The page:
Fabric Art: One Section at a Time

Last January I began a Northwoods quilt for the Architect, 10.  I find in quilting a way to be creative … and when it’s done, you have art you can wrap yourself up in.

The idea of making a hand-applique quilt may seem daunting, but I deal with this by thinking of each individual section as a small project.  I usually set a goal of one to two weeks to finish a section.

Wanting to get everyone involved, I had each child draw some tree tops.  Then I chose a few for different areas of the quilt.  The tree tops were the most difficult to sew on because of the inside curves; I wanted to get these section done first.

Pine tree section
Brown bear section

Next I used a pattern to make the bears, and they were easier to applique.

The last section was the pillow cover.  I drew the mountains and snow, but I found patterns for the moose and small trees.

Pillow cover

Finally, I sewed all the sections together completing the quilt top center.

Center quilt top

The next step is to add the borders and mark the quilt lines – then I’ll be ready to sandwich the top together with batting and backing.

The Northwoods quilt still has a long way to go.  As with any big project, breaking it down into little steps makes it easier to handle.  One section at a time, and hopefully I’ll reach my goals without getting overwhelmed.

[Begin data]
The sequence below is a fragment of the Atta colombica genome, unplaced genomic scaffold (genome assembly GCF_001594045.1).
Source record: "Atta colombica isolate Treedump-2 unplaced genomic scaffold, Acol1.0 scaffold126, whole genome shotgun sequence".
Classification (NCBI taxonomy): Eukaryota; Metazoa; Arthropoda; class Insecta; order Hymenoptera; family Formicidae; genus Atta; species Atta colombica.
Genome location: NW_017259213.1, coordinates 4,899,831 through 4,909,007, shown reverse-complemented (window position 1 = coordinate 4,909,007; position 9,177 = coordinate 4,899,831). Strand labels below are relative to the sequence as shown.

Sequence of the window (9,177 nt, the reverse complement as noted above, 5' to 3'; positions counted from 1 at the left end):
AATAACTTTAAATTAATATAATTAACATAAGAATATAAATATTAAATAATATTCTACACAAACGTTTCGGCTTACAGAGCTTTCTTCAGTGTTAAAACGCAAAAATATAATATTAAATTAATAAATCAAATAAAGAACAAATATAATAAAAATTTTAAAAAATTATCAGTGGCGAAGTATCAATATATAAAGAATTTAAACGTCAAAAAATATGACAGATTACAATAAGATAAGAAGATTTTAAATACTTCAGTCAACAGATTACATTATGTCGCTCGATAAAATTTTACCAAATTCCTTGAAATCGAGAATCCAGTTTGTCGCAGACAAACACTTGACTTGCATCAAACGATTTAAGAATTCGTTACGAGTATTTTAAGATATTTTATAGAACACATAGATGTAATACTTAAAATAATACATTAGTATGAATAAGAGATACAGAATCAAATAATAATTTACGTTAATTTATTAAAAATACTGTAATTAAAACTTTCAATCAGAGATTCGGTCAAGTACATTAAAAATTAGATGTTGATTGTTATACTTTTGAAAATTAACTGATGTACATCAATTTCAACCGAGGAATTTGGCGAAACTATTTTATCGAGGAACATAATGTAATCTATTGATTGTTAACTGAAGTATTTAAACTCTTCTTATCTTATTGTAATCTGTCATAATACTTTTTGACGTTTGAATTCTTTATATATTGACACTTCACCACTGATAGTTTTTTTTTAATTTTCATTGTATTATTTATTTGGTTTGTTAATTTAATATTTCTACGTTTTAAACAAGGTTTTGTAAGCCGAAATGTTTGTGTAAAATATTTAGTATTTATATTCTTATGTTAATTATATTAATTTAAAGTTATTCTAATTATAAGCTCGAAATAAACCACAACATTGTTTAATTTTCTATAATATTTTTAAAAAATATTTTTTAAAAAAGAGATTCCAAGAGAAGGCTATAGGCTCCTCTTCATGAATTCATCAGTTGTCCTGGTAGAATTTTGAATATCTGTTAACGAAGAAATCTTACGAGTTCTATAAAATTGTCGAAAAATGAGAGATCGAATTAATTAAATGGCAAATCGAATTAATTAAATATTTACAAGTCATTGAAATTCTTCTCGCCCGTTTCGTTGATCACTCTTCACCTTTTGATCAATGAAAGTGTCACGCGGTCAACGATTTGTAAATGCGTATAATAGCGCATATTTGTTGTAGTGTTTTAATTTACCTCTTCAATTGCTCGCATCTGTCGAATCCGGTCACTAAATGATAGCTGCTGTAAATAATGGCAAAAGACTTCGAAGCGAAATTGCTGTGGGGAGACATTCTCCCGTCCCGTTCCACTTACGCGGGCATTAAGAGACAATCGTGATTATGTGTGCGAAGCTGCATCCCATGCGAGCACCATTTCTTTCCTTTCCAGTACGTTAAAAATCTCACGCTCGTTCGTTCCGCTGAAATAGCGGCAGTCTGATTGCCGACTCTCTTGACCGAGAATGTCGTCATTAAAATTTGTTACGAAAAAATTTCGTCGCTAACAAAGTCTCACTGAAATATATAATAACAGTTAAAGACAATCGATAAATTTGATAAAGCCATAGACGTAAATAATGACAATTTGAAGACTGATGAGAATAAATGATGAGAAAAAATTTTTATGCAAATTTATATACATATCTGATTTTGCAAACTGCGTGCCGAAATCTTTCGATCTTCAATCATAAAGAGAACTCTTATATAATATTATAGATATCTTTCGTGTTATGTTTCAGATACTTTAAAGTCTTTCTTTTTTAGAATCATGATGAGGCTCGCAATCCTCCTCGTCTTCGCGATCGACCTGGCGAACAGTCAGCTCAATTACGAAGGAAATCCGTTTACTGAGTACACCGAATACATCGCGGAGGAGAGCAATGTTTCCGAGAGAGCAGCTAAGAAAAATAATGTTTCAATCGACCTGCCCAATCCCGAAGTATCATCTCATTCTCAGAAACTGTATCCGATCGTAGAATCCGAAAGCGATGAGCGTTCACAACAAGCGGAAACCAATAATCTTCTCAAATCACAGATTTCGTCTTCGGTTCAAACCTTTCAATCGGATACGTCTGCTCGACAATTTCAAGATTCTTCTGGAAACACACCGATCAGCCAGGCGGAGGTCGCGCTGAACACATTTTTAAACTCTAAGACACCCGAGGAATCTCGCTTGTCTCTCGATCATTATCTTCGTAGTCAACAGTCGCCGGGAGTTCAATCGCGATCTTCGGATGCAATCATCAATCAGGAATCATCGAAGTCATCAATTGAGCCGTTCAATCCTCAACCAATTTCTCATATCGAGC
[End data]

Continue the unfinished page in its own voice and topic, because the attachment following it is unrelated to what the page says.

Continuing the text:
Have a great Thursday…stay warm if you live in a cold climate like I do. ⛄

At Home in the Northwoods Update

Greetings!  It’s almost spring, and I’m in the process of planning the next homeschool year.

The Artist’s birthday bouquet

With one in high school, one in middle school, and two in elementary, I have a big job ahead of me.  One website I enjoy is the Well Trained Mind Forum, and I’ve found it to be a helpful resource when researching.  Just search a topic or curricula you’re interested in, and you’ll likely find others who’ve had the same questions and share their experiences.

I continue working to develop a strong math base in my children.  Fridays are when we break out of the usual routine.  I’m considering a couple of new books to supplement our regular curriculum with creative problem solving.

So pretty when first taken out of the box…

Now that it is bone-chilling February, I’ve been daydreaming about warm summer days.  Ah, to walk barefoot through soft green grass and inhale the scent of fragrant flowers … sounds pretty good on this below zero morning.

I would like to extend a huge thank you to my readers and followers! 💙  Your views of my older posts have encouraged me.  I appreciate the continued interest you’ve shown in my reviews.  💐

Coming soon: an update on the North Woods Quilt Quest

Building Flower Gardens


For several years I pretended not to notice it.  I’d drive by and keep my gaze firmly in front of me.  Except when I did notice, I’d tell myself that grass would grow over it.  Except that grass only grew over parts of it, and the remaining open areas would be engulfed with weeds.  Weeds, weeds and more weeds.